Economy is good and the tax plan is just kicking in

Markets rebounded Last week on positive economic data and stable interest rates.  The CBOE Volatility Index (VIX) fell 33% as a sense of calm followed the recent selloff in stocks.  Already, the 10% market correction has been cut in half; the S&P 500? Index ended the week down just 4.9% from its January 26 high.  The recent pullback was exacerbated by strategies betting on low volatility; the 250% spike in the VIX triggered trading algorithms to unload stocks.  That selling pressure appears to have abated for now.  All sectors rose with large cap technology stocks leading in performance.  The Nasdaq-100 Index, which includes Apple (+10.3%), Netflix (+11.6%), and Amazon (+8.1%), rose 5.6% this week to outpace the major indices.  Small cap value stocks rose 3.9% to modestly trail the Dow Jones Industrial Average and the S&P 500? Index.  Since January 2017, the Nasdaq-100 has outperformed the Russell 2000? Value Index by roughly 35%.  We anticipate this differential will contract over time, especially as tax reform should disproportionately benefit smaller, domestically-focused companies.  Last Monday, the administration released its infrastructure proposal which calls for $200 billion in federal spending to be combined with $1.3 trillion in state, local and private investment over the next ten years.  The plan was met with skepticism from members of Congress, particularly as it would impact the federal deficit, rely on public-private partnerships, sell federal assets, and ?streamline? environmental reviews.  Lawmakers will now attempt to mold the proposal into legislation; notably, infrastructure spending has historically received bipartisan support.

The market is in the process of digesting the three - 3's: 3% Inflation, 3% 10-year Treasury yield, and 3 Fed rate hikes in 2018.

The 2003 tax cut seems like the most useful guide to current market conditions in response to the recently passed tax reform - stocks increased, the dollar weakened, gold and oil moved higher and 10-year yields surged from 3.1 to 4.6% as economic growth repriced (GDP hit 7% in 3Q03). In 2003, equities suffered a six week sell-off as yields increased, before moving 15% higher over the next four months as yields normalized. Yields are surging as growth reprices. Concerns about the fiscal health of the country seem to be reflected in the dollar.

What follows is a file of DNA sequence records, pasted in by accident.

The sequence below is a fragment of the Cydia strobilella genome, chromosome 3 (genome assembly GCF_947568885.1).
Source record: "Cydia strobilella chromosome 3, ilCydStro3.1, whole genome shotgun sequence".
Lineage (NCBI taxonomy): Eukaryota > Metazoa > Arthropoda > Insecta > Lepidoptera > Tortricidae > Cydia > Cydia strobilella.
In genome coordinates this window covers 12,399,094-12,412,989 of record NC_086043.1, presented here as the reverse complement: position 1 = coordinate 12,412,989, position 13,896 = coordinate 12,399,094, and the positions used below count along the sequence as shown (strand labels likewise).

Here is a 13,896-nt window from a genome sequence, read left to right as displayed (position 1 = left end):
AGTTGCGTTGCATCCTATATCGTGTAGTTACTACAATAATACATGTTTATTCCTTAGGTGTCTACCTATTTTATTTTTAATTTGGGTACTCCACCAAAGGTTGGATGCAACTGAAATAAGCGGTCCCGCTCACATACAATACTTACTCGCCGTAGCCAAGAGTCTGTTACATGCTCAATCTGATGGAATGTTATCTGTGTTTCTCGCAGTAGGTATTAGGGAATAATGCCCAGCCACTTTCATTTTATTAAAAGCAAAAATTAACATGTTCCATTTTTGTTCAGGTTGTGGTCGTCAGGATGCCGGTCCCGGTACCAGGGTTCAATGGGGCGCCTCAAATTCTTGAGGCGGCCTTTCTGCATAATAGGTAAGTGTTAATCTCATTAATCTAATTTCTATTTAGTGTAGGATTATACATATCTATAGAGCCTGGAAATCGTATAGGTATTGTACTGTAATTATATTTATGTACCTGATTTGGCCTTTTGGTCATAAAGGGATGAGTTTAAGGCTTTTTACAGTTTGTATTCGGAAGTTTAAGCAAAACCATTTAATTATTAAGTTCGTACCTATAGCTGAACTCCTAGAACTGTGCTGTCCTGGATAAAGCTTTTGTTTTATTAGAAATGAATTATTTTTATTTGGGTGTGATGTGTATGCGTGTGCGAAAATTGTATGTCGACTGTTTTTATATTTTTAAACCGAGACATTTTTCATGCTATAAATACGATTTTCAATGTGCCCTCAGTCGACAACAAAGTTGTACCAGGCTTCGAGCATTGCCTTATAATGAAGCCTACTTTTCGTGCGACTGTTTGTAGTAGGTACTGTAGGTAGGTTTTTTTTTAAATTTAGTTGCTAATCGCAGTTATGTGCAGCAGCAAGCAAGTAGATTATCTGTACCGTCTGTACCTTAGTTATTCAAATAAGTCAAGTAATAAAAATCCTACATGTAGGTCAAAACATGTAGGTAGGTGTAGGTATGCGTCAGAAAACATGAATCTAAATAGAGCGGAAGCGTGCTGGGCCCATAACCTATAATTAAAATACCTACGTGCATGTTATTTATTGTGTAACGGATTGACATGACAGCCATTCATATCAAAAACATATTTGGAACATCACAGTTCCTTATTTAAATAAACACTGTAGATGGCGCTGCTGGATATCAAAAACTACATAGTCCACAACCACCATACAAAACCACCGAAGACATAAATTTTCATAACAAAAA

While we don't want to "whistle past the grave yard" as far as the recent correction is concerned, it looks like a tradeable low has started to take shape. This is a process and we are likely to re-test the lows before ultimately resuming higher over the next several weeks. The bulk of the decline is probably behind us in terms of price, but corrections of this magnitude take time to repair. That being said, we are still more inclined to view recent weakness in the context of a durable bull market than anything more sinister. Volatility can persist in the framework of a bull market.

For all of the talk about tax reform over the last few months, the tax bill really just started to take hold last week. The adjustment of paychecks last week started the consumer portion and CSCO's repatriation announcement should kick off repatriation flows. Bonus announcements for employees helped sustain optimism until paychecks were adjusted, but to put things in context, companies announced $4bn of one time bonuses while the tax cuts on income are $120bn for 2018.

Economic data last week were broadly positive.  The Small Business Optimism Index increased to 106.9, just shy of last November?s record 107.5 reading; businesses reported plans for expansion and investments in response to tax reform and deregulation.  Consumer sentiment rose to a higher-than-expected 99.9 reading, the second highest since 2004; the report highlighted increased job security and higher incomes.  And, new housing starts reached their second highest level since August 2007; single-family starts grew by 3.7%, while multi-family starts (apartments and condos) jumped 23.7%.  Permits activity also increased 7.4% to signal continued strength in the residential housing market.  Retail sales unexpectedly declined, though consumer-oriented categories, such as apparel, electronics, and appliances, increased.  Meanwhile, the CPI rose 0.5% month-over-month, the fastest pace since January 2017, to reflect an accelerating economy and stoking concerns about inflation.  Interest rates, though, remained relatively stable; the yield on the 10-year U.S. Treasury Note closed the week at 2.88%, up modestly from 2.83% last week, and the yield on the 30-year Treasury Bond ranged narrowly between 3.11% and 3.18%.  Investors seem willing to accept that some inflation is appropriate given the strength of the economy.